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January 1991

Effect of Aerosolized Fibrin Solution on Intraperitoneal Contamination

Author Affiliations

From the Department of Surgery, Harbor-UCLA Medical Center, Torrance, Calif (Drs Dubrow, Schwartz, and Wilson); Maricopa Medical Center, Phoenix, Ariz (Dr McKissock); and UCLA School of Medicine, Los Angeles, Calif (Dr Wilson).

Arch Surg. 1991;126(1):80-83. doi:10.1001/archsurg.1991.01410250086014

• The potential deleterious effects of aerosolized fibrin on contaminated procedures were investigated in a rat model of peritonitis. One hundred forty rats were divided into two groups. In the control group, gelatin capsules containing feces (107 bacteria per milliliter) and barium sulfate at various dilutions were placed into the abdomen; in the second experimental group, a solution of cryoprecipitate, thrombin, and calcium was sprayed diffusely into the peritoneal cavity after similar fecal contamination. Fecal inocula with low bacterial concentrations (0.01, 0.1, and 0.15 mL) caused few deaths from peritonitis or abscess formation in either group. Heavy peritoneal contamination (0.25, 0.3, and 0.5 mL) caused early deaths from peritonitis in both groups, with 80% of the deaths due to sepsis in the first 48 hours. However, in the moderately contaminated rats (0.2 mL) of fecal inoculate), fibrin aerosol reduced the 10-day mortality from 80% to 10%. In all survivors in the fibrin-treated group, intraperitoneal abscesses developed. With intraperitoneal bacterial concentrations of 2 × 106 organisms, early acute mortality from fibrinopurulent peritonitis is decreased at the expense of late, localized, nonlethal abscess formation. Aerosolized fibrin solution must be used with caution in contaminated surgery.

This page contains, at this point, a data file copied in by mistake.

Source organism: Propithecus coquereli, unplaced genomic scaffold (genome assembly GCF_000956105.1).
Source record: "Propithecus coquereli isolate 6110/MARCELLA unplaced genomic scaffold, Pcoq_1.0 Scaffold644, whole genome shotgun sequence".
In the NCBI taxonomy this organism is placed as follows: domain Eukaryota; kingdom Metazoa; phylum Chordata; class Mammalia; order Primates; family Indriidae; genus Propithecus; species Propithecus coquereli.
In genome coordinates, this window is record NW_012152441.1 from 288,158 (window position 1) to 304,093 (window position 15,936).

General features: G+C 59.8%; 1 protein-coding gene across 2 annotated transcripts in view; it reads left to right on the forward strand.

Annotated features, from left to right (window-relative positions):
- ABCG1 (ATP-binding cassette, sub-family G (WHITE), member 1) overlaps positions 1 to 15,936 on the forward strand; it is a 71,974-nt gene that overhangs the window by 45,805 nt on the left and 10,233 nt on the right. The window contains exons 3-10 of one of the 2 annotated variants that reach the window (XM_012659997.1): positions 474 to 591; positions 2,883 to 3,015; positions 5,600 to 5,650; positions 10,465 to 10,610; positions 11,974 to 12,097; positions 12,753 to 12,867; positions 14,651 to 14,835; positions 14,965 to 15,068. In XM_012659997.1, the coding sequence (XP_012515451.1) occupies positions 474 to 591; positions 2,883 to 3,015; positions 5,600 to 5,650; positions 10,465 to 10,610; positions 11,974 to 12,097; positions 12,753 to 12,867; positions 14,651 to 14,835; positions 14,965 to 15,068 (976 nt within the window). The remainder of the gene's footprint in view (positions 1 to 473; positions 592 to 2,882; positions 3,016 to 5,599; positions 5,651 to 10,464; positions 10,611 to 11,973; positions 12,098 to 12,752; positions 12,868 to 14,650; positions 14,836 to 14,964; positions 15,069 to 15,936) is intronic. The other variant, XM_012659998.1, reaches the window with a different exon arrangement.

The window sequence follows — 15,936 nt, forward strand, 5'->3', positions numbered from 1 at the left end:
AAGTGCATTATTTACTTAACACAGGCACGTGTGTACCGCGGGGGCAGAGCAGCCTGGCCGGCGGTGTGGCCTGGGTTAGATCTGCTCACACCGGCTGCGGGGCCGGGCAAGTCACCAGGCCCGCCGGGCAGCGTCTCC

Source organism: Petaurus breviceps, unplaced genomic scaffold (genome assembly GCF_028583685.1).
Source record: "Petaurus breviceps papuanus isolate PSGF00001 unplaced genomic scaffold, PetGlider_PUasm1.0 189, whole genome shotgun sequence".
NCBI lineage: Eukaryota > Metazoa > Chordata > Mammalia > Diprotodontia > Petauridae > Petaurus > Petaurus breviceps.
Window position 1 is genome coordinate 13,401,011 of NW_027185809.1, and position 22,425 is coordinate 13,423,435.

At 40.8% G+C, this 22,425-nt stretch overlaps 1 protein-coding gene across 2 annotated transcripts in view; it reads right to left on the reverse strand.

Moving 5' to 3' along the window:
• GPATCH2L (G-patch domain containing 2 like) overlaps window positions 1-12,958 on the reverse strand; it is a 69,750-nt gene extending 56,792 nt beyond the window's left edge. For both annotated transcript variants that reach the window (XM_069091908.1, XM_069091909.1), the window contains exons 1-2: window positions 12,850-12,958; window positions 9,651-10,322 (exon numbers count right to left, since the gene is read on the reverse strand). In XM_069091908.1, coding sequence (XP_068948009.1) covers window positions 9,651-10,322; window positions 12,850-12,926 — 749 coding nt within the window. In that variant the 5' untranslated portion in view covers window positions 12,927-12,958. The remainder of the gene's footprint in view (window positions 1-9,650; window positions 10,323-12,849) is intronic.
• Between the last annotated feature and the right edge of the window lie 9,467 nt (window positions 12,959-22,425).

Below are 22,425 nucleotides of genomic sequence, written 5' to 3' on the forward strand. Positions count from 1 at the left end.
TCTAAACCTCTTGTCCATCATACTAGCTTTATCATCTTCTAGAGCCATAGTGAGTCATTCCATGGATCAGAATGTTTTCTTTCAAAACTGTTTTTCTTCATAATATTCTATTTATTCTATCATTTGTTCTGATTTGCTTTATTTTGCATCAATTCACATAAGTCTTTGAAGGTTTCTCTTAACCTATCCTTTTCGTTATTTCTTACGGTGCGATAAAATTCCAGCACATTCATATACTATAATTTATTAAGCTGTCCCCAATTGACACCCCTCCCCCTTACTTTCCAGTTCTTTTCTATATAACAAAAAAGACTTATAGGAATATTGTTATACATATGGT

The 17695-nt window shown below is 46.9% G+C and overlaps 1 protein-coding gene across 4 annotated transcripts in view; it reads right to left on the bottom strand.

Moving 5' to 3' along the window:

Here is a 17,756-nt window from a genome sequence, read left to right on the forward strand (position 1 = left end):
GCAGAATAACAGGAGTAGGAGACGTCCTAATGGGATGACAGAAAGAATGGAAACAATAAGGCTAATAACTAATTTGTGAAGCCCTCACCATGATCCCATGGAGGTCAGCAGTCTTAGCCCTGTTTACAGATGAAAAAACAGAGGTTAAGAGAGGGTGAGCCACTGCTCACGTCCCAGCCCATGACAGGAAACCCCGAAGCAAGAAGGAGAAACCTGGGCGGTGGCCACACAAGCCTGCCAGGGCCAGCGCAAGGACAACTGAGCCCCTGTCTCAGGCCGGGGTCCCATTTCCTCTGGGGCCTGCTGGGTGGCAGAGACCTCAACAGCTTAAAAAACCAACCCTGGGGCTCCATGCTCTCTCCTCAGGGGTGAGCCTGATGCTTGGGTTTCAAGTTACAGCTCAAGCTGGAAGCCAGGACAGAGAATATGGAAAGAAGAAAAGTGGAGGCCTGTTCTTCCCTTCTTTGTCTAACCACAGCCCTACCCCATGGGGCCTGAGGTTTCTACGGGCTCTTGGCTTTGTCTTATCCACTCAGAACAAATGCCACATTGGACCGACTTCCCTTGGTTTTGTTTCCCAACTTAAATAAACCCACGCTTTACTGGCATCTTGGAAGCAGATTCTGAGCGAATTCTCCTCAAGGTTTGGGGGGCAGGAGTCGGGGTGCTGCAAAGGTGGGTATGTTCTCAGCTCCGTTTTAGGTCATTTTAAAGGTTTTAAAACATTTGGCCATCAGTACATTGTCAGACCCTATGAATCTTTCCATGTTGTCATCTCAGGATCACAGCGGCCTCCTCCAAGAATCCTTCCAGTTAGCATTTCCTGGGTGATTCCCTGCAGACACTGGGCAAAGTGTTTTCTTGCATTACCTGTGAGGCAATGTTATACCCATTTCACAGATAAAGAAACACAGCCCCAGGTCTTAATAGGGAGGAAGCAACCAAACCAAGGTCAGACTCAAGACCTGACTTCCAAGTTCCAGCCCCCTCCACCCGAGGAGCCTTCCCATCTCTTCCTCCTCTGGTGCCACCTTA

(Arch Surg. 1991;126:80-83)